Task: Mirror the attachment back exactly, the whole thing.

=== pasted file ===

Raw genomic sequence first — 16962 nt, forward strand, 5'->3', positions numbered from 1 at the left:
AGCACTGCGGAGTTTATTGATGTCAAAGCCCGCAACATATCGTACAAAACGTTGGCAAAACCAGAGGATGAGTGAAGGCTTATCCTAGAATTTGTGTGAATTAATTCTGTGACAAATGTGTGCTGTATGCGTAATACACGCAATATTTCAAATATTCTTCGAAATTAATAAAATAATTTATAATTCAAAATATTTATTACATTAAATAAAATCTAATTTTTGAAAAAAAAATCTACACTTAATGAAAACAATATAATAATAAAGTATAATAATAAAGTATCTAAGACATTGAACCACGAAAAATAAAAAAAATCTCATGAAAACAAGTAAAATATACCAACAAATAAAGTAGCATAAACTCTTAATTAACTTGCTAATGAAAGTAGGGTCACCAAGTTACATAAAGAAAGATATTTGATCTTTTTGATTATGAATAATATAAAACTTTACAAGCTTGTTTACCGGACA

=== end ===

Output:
Raw genomic sequence first — 16962 nt, forward strand, 5'->3', positions numbered from 1 at the left:
AGCACTGCGGAGTTTATTGATGTCAAAGCCCGCAACATATCGTACAAAACGTTGGCAAAACCAGAGGATGAGTGAAGGCTTATCCTAGAATTTGTGTGAATTAATTCTGTGACAAATGTGTGCTGTATGCGTAATACACGCAATATTTCAAATATTCTTCGAAATTAATAAAATAATTTATAATTCAAAATATTTATTACATTAAATAAAATCTAATTTTTGAAAAAAAAATCTACACTTAATGAAAACAATATAATAATAAAGTATAATAATAAAGTATCTAAGACATTGAACCACGAAAAATAAAAAAAATCTCATGAAAACAAGTAAAATATACCAACAAATAAAGTAGCATAAACTCTTAATTAACTTGCTAATGAAAGTAGGGTCACCAAGTTACATAAAGAAAGATATTTGATCTTTTTGATTATGAATAATATAAAACTTTACAAGCTTGTTTACCGGACA